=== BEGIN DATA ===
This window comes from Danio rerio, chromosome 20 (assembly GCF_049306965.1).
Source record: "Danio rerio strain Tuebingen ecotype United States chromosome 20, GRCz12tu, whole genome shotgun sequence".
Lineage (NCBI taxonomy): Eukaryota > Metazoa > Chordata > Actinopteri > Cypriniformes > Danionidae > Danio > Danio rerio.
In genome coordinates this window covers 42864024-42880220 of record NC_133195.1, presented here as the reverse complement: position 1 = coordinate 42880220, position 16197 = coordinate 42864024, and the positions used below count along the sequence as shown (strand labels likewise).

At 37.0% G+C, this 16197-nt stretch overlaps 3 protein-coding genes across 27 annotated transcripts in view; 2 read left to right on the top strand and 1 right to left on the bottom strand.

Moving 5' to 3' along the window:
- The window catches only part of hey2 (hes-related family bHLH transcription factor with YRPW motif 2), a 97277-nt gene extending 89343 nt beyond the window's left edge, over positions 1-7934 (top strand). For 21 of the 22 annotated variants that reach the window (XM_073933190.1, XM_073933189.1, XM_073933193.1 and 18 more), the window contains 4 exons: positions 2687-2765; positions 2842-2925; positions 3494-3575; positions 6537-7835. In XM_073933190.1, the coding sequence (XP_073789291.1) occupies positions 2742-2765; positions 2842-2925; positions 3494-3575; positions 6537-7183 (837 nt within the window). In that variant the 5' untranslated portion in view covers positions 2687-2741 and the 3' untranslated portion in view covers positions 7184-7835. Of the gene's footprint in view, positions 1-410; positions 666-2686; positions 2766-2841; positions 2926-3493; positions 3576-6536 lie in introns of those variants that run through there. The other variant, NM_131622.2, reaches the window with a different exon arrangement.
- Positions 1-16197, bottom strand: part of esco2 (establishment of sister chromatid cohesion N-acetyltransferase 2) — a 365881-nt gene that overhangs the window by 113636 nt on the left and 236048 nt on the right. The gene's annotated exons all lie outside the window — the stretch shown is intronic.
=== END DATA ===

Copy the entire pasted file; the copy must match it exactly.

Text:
This window comes from Danio rerio, chromosome 20 (assembly GCF_049306965.1).
Source record: "Danio rerio strain Tuebingen ecotype United States chromosome 20, GRCz12tu, whole genome shotgun sequence".
Lineage (NCBI taxonomy): Eukaryota > Metazoa > Chordata > Actinopteri > Cypriniformes > Danionidae > Danio > Danio rerio.
In genome coordinates this window covers 42864024-42880220 of record NC_133195.1, presented here as the reverse complement: position 1 = coordinate 42880220, position 16197 = coordinate 42864024, and the positions used below count along the sequence as shown (strand labels likewise).

At 37.0% G+C, this 16197-nt stretch overlaps 3 protein-coding genes across 27 annotated transcripts in view; 2 read left to right on the top strand and 1 right to left on the bottom strand.

Moving 5' to 3' along the window:
- The window catches only part of hey2 (hes-related family bHLH transcription factor with YRPW motif 2), a 97277-nt gene extending 89343 nt beyond the window's left edge, over positions 1-7934 (top strand). For 21 of the 22 annotated variants that reach the window (XM_073933190.1, XM_073933189.1, XM_073933193.1 and 18 more), the window contains 4 exons: positions 2687-2765; positions 2842-2925; positions 3494-3575; positions 6537-7835. In XM_073933190.1, the coding sequence (XP_073789291.1) occupies positions 2742-2765; positions 2842-2925; positions 3494-3575; positions 6537-7183 (837 nt within the window). In that variant the 5' untranslated portion in view covers positions 2687-2741 and the 3' untranslated portion in view covers positions 7184-7835. Of the gene's footprint in view, positions 1-410; positions 666-2686; positions 2766-2841; positions 2926-3493; positions 3576-6536 lie in introns of those variants that run through there. The other variant, NM_131622.2, reaches the window with a different exon arrangement.
- Positions 1-16197, bottom strand: part of esco2 (establishment of sister chromatid cohesion N-acetyltransferase 2) — a 365881-nt gene that overhangs the window by 113636 nt on the left and 236048 nt on the right. The gene's annotated exons all lie outside the window — the stretch shown is intronic.